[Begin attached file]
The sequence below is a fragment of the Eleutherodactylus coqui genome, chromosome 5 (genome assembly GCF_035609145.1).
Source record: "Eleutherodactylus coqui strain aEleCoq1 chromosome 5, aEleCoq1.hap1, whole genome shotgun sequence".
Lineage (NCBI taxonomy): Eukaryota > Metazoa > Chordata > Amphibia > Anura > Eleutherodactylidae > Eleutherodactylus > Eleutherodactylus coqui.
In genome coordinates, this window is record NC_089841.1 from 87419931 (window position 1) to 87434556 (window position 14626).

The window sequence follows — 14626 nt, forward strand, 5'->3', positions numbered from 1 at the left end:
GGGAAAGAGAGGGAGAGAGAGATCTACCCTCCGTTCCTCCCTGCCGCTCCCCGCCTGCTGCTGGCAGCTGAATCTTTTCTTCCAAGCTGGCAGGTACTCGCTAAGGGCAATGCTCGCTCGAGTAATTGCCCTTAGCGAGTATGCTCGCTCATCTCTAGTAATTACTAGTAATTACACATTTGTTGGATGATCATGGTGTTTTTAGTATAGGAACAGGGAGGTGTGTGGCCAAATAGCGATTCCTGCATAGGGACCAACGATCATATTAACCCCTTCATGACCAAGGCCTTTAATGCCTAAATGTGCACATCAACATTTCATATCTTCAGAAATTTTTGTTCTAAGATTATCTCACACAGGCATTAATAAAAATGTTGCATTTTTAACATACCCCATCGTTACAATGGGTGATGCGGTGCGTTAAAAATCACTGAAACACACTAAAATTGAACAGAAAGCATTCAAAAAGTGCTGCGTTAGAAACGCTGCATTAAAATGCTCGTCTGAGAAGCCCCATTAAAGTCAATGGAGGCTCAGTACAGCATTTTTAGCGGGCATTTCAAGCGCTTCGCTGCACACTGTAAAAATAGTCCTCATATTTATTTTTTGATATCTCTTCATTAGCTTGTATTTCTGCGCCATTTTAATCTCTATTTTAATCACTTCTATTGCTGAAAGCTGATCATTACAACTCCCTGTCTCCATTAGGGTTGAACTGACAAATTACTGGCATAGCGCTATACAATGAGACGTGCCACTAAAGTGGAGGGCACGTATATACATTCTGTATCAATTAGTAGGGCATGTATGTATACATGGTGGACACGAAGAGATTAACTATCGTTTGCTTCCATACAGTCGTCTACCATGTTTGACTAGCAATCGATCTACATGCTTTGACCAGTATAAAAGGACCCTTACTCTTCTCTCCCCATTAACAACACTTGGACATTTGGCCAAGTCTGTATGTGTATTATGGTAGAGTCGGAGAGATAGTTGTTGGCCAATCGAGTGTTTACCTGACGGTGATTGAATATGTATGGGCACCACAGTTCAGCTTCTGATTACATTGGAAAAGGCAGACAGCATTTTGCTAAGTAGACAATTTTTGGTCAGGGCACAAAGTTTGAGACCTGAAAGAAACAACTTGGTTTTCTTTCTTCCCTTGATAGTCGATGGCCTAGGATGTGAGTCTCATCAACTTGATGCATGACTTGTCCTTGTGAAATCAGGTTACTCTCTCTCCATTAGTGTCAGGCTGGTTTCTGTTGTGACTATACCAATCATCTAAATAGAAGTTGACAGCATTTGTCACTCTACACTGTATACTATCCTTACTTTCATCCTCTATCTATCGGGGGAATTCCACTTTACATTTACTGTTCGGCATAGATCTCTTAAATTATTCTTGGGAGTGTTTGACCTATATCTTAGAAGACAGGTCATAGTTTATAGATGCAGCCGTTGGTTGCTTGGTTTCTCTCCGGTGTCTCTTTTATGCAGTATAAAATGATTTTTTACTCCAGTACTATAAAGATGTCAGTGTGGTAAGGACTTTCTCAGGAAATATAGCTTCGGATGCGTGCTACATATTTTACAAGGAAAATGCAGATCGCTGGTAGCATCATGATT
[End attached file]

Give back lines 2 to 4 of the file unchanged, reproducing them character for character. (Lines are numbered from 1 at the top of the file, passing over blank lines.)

Source record: "Eleutherodactylus coqui strain aEleCoq1 chromosome 5, aEleCoq1.hap1, whole genome shotgun sequence".
Lineage (NCBI taxonomy): Eukaryota > Metazoa > Chordata > Amphibia > Anura > Eleutherodactylidae > Eleutherodactylus > Eleutherodactylus coqui.
In genome coordinates, this window is record NC_089841.1 from 87419931 (window position 1) to 87434556 (window position 14626).